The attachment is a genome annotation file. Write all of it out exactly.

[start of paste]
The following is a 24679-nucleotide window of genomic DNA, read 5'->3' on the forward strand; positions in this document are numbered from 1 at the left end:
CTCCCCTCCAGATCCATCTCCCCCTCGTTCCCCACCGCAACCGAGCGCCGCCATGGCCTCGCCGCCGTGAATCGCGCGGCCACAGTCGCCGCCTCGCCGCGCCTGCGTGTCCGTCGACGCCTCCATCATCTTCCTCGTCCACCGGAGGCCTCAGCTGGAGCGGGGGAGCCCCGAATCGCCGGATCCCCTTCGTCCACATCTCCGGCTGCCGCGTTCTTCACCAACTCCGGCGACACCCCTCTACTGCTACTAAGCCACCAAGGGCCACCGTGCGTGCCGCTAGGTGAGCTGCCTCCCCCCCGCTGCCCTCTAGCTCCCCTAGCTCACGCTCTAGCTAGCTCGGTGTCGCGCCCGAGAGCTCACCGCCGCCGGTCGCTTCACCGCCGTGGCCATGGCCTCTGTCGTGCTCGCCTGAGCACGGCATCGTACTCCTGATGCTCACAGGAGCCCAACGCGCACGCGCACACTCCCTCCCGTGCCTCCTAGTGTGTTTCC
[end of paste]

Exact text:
The following is a 24679-nucleotide window of genomic DNA, read 5'->3' on the forward strand; positions in this document are numbered from 1 at the left end:
CTCCCCTCCAGATCCATCTCCCCCTCGTTCCCCACCGCAACCGAGCGCCGCCATGGCCTCGCCGCCGTGAATCGCGCGGCCACAGTCGCCGCCTCGCCGCGCCTGCGTGTCCGTCGACGCCTCCATCATCTTCCTCGTCCACCGGAGGCCTCAGCTGGAGCGGGGGAGCCCCGAATCGCCGGATCCCCTTCGTCCACATCTCCGGCTGCCGCGTTCTTCACCAACTCCGGCGACACCCCTCTACTGCTACTAAGCCACCAAGGGCCACCGTGCGTGCCGCTAGGTGAGCTGCCTCCCCCCCGCTGCCCTCTAGCTCCCCTAGCTCACGCTCTAGCTAGCTCGGTGTCGCGCCCGAGAGCTCACCGCCGCCGGTCGCTTCACCGCCGTGGCCATGGCCTCTGTCGTGCTCGCCTGAGCACGGCATCGTACTCCTGATGCTCACAGGAGCCCAACGCGCACGCGCACACTCCCTCCCGTGCCTCCTAGTGTGTTTCC